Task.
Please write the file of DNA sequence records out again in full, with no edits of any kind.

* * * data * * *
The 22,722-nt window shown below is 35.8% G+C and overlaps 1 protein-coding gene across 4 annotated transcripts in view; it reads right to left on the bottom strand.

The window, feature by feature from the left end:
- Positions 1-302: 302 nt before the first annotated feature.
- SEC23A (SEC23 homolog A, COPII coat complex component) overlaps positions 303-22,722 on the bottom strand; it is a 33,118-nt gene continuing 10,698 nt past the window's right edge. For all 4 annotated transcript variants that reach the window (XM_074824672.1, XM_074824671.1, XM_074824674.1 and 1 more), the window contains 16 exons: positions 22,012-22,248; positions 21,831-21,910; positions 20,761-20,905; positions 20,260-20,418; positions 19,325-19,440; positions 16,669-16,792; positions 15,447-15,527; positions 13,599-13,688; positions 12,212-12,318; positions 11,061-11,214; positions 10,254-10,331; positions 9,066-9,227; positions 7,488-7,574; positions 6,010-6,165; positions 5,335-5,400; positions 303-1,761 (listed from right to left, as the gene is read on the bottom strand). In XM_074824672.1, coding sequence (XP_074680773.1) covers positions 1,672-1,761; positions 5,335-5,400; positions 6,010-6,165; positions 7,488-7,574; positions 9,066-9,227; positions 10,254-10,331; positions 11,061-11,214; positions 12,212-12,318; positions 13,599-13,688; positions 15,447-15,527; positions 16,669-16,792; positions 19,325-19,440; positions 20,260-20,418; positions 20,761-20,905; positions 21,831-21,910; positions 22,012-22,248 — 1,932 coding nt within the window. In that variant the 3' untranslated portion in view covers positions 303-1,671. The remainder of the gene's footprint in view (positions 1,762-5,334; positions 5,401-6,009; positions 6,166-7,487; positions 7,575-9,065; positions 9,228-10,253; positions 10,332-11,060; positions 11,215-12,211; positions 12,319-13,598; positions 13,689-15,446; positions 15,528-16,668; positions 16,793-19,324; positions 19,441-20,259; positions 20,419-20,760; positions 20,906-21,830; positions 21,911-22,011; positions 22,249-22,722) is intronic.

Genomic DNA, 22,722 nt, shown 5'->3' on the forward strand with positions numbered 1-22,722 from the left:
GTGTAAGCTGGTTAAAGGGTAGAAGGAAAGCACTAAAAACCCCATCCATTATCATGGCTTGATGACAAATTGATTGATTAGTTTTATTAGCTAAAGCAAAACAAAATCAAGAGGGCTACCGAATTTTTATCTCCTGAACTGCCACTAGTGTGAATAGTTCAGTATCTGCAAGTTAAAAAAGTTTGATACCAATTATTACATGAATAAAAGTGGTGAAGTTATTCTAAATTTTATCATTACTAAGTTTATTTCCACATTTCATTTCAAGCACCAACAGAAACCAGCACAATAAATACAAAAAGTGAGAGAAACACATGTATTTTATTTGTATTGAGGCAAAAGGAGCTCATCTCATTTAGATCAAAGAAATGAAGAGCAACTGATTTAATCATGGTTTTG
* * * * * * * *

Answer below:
The 22,722-nt window shown below is 35.8% G+C and overlaps 1 protein-coding gene across 4 annotated transcripts in view; it reads right to left on the bottom strand.

The window, feature by feature from the left end:
- Positions 1-302: 302 nt before the first annotated feature.
- SEC23A (SEC23 homolog A, COPII coat complex component) overlaps positions 303-22,722 on the bottom strand; it is a 33,118-nt gene continuing 10,698 nt past the window's right edge. For all 4 annotated transcript variants that reach the window (XM_074824672.1, XM_074824671.1, XM_074824674.1 and 1 more), the window contains 16 exons: positions 22,012-22,248; positions 21,831-21,910; positions 20,761-20,905; positions 20,260-20,418; positions 19,325-19,440; positions 16,669-16,792; positions 15,447-15,527; positions 13,599-13,688; positions 12,212-12,318; positions 11,061-11,214; positions 10,254-10,331; positions 9,066-9,227; positions 7,488-7,574; positions 6,010-6,165; positions 5,335-5,400; positions 303-1,761 (listed from right to left, as the gene is read on the bottom strand). In XM_074824672.1, coding sequence (XP_074680773.1) covers positions 1,672-1,761; positions 5,335-5,400; positions 6,010-6,165; positions 7,488-7,574; positions 9,066-9,227; positions 10,254-10,331; positions 11,061-11,214; positions 12,212-12,318; positions 13,599-13,688; positions 15,447-15,527; positions 16,669-16,792; positions 19,325-19,440; positions 20,260-20,418; positions 20,761-20,905; positions 21,831-21,910; positions 22,012-22,248 — 1,932 coding nt within the window. In that variant the 3' untranslated portion in view covers positions 303-1,671. The remainder of the gene's footprint in view (positions 1,762-5,334; positions 5,401-6,009; positions 6,166-7,487; positions 7,575-9,065; positions 9,228-10,253; positions 10,332-11,060; positions 11,215-12,211; positions 12,319-13,598; positions 13,689-15,446; positions 15,528-16,668; positions 16,793-19,324; positions 19,441-20,259; positions 20,419-20,760; positions 20,906-21,830; positions 21,911-22,011; positions 22,249-22,722) is intronic.

Genomic DNA, 22,722 nt, shown 5'->3' on the forward strand with positions numbered 1-22,722 from the left:
GTGTAAGCTGGTTAAAGGGTAGAAGGAAAGCACTAAAAACCCCATCCATTATCATGGCTTGATGACAAATTGATTGATTAGTTTTATTAGCTAAAGCAAAACAAAATCAAGAGGGCTACCGAATTTTTATCTCCTGAACTGCCACTAGTGTGAATAGTTCAGTATCTGCAAGTTAAAAAAGTTTGATACCAATTATTACATGAATAAAAGTGGTGAAGTTATTCTAAATTTTATCATTACTAAGTTTATTTCCACATTTCATTTCAAGCACCAACAGAAACCAGCACAATAAATACAAAAAGTGAGAGAAACACATGTATTTTATTTGTATTGAGGCAAAAGGAGCTCATCTCATTTAGATCAAAGAAATGAAGAGCAACTGATTTAATCATGGTTTTG